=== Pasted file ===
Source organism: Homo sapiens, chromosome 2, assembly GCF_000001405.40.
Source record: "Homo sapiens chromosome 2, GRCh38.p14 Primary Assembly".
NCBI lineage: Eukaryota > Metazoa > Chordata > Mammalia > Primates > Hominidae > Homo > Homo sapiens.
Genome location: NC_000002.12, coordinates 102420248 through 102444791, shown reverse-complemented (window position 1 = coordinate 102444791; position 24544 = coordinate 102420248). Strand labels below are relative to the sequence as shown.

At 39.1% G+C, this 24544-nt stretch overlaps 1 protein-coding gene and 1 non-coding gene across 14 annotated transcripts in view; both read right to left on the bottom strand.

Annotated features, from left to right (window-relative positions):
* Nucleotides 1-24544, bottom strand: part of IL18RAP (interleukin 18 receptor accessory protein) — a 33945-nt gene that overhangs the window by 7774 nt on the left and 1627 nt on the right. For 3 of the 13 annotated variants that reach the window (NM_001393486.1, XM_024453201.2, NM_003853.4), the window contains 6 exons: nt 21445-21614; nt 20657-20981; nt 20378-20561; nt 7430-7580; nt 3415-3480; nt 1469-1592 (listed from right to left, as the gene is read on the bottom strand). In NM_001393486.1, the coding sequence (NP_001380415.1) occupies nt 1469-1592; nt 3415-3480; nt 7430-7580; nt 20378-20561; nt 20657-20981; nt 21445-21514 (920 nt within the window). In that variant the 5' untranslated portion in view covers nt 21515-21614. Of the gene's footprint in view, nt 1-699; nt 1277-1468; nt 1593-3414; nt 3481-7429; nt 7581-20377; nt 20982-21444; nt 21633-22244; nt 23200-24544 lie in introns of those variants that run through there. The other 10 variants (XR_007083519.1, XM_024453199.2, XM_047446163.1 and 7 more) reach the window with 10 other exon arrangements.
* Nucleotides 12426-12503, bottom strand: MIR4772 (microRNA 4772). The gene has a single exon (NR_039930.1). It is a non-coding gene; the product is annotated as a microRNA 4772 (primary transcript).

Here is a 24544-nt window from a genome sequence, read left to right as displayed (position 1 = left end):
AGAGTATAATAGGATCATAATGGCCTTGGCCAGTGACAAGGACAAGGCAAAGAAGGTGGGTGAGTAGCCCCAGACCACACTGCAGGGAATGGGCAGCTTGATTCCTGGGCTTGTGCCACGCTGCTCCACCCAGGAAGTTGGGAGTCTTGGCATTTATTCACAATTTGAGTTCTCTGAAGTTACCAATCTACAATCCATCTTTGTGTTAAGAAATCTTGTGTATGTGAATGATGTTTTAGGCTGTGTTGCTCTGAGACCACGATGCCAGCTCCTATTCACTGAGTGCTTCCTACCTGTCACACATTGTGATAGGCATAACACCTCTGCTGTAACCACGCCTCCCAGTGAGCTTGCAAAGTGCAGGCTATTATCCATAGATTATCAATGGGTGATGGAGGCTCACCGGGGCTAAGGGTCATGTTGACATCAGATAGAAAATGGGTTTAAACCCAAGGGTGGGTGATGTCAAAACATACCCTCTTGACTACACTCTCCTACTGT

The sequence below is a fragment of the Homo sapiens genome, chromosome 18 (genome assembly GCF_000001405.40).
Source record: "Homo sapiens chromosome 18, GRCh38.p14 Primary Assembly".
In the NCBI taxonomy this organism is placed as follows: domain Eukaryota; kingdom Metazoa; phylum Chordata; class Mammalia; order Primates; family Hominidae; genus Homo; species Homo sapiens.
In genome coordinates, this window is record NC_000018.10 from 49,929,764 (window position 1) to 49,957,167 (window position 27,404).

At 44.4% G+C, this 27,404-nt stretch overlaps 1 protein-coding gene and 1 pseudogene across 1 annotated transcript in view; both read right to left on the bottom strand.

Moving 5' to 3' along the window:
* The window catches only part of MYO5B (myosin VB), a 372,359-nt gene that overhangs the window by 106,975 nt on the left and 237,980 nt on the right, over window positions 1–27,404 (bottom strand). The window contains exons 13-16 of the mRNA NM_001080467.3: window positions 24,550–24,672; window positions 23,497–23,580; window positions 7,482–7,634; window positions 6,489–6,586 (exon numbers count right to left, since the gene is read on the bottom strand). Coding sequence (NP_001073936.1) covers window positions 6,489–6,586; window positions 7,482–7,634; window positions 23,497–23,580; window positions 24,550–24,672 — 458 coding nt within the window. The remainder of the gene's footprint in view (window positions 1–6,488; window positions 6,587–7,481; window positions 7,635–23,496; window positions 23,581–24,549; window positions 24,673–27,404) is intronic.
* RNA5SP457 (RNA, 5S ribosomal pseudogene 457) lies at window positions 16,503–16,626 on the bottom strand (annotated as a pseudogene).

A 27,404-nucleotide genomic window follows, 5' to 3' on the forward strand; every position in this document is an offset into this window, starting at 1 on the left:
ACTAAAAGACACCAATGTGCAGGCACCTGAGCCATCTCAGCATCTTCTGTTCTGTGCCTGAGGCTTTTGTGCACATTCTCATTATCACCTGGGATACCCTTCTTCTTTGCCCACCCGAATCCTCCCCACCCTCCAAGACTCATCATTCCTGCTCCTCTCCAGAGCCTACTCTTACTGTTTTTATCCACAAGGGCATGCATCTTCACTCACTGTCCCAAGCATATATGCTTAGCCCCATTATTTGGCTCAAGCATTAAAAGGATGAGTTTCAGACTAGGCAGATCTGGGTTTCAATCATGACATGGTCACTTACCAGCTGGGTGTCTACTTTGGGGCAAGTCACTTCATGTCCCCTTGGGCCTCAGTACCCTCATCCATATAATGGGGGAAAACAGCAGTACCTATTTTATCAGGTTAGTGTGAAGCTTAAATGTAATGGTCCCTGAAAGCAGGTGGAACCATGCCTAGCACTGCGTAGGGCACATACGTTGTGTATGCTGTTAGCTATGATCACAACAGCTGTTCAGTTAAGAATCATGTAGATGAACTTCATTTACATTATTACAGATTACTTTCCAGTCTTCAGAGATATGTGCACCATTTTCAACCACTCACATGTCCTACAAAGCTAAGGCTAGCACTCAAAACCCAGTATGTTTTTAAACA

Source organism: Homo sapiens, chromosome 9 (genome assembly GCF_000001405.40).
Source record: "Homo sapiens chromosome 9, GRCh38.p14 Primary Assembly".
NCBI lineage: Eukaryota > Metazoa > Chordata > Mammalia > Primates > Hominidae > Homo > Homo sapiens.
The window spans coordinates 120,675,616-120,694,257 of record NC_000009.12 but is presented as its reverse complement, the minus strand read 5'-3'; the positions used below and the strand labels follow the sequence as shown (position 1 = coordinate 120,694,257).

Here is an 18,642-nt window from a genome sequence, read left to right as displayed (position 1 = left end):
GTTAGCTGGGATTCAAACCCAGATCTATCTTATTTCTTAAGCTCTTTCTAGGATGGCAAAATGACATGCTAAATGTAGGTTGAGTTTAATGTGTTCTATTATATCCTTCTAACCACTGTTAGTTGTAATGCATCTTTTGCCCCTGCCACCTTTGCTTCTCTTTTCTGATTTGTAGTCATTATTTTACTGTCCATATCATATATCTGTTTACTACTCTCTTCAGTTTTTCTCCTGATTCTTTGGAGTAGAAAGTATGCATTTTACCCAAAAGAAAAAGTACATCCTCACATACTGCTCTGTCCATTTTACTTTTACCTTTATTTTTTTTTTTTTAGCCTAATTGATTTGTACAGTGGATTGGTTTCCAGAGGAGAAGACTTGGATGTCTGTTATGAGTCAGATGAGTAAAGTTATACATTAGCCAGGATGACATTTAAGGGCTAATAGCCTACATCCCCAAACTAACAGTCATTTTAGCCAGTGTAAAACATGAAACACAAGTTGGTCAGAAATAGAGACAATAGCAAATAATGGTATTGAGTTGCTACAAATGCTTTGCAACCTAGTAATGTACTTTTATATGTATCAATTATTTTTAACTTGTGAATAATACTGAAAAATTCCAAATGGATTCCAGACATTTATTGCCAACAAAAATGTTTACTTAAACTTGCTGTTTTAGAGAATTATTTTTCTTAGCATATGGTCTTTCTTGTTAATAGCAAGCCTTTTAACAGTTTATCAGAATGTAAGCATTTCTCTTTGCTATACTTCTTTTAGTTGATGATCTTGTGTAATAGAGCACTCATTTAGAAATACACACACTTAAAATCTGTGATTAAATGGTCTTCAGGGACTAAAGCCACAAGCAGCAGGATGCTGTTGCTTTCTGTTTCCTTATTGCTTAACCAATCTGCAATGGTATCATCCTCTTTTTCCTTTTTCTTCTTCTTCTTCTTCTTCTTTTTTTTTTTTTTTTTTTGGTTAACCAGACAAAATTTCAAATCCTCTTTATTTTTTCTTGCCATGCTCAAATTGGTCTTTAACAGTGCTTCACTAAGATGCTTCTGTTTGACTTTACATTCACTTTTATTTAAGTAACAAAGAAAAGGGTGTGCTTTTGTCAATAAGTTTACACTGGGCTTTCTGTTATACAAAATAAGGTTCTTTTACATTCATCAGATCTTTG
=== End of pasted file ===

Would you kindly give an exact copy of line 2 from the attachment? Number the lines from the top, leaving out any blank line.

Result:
Source record: "Homo sapiens chromosome 2, GRCh38.p14 Primary Assembly".